New research shows news apps are competitive with Twitter's mobile app
Many hope that revenue from these apps might offset losses from print and broadcast news
News apps are costly to make and maintain
Larger news organizations might profit from apps, but it's doubtful that smaller newspapers will
Editor’s Note: Amy Gahran writes about mobile tech for CNN.com. She is a San Francisco Bay Area writer and media consultant whose blog, Contentious.com, explores how people communicate in the online age.
On mobile devices, social media may be hot, but news still captures people’s attention. And the news business, troubled though it has been, is all about attention. But can mobile news apps help save news about your community?
In just a couple of years, mobile devices are likely to be the most common way that people in the United States access the Internet. Meanwhile, more and more newspapers and other traditional news outlets, especially those that provide local or regional news, are likely to keep getting smaller or even fold.
New research from Localytics shows that mobile users spend roughly the same amount of time with news apps as they do with Twitter’s mobile app, about 115 minutes per month.
Many of my news media colleagues get excited when they hear statistics like that. They’re hoping news apps might help save the ad-supported news business, perhaps even help keep traditional print newspapers and broadcast news operations afloat.
That’s because advertisers want eyeballs. When people spend more time in apps, those apps become more attractive vehicles for advertising.
Localytics’ data implies that smartphone and tablet apps for news could indeed offer an advantage to mobile advertisers. People spend just two-thirds as much time using mobile apps for entertainment, health and fitness, sports and music. While game apps are popular, on average, mobile users spend less than half as much time using game apps as news apps.
But not so fast: News organizations wouldn’t necessarily be getting all, or even most, of the ad dollars from news apps. That’s because some of the most popular news apps don’t come directly from print or broadcast news brands.
For example, Flipboard is a very popular news aggregator app. Similarly, OnSwipe repackages a publisher’s content to make it beautiful and easy to use on mobile Web browsers (not apps). The companies that provide these tools determine which ads get displayed there. Publishers who distribute their content through such third-party mobile news tools earn a cut of the resulting ad revenue, but it’s less money than they’ve been accustomed to making by selling their own ads.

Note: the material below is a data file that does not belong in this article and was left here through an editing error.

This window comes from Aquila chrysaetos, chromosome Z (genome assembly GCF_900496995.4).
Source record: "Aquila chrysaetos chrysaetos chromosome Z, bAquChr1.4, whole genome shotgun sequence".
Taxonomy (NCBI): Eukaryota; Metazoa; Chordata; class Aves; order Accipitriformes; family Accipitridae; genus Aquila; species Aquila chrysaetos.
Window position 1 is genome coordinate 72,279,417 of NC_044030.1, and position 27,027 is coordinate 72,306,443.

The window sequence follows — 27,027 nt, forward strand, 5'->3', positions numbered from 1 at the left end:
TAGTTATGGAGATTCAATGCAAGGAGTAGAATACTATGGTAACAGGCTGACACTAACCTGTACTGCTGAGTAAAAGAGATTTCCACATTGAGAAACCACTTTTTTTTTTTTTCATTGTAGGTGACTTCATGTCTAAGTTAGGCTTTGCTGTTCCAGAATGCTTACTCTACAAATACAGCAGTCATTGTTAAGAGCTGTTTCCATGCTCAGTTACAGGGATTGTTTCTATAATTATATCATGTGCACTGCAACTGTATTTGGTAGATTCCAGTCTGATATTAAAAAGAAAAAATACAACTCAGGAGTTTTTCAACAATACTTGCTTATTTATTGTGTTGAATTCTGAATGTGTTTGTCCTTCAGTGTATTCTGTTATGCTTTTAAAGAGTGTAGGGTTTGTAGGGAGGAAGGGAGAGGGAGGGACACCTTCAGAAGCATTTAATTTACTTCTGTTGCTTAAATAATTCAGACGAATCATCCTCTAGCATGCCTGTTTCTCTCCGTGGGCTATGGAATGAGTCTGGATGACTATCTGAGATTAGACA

Most major news brands do offer their own smartphone or tablet apps, but these often are costly to develop and maintain, which can make them a dicey business proposition.
Furthermore most news brands that offer their own mobile apps don’t sell their own in-app ads; they serve ads from revenue-sharing mobile ad networks. These network ads tend to be fairly generic and lacking in geographic relevance. That has been a missed opportunity, because location is especially important to mobile users, and because the vast majority of news outlets are local.
Last year, CNN took a different approach by purchasing Zite, a popular news aggregator tablet app. So far Zite doesn’t display ads, but it is experimenting with revenue models and eventually it may help directly support the news organization.
That strategy might eventually pay off for a big global news organization like CNN, but probably not so much for a struggling no-longer-daily newspaper in a city like New Orleans.
GigaOm expects huge growth in the mobile advertising market, spurred by great improvements in meeting the needs of local advertisers. That’s a development that could indeed help save local news outlets, at least the ones that decide to get serious about mobile.
But if a boom in mobile advertising ends up mainly benefiting national and global advertisers, ad networks and news outlets, then more people will keep getting less and less access to local news – with potentially profound effects on communities.
The opinions expressed in this post are solely those of Amy Gahran.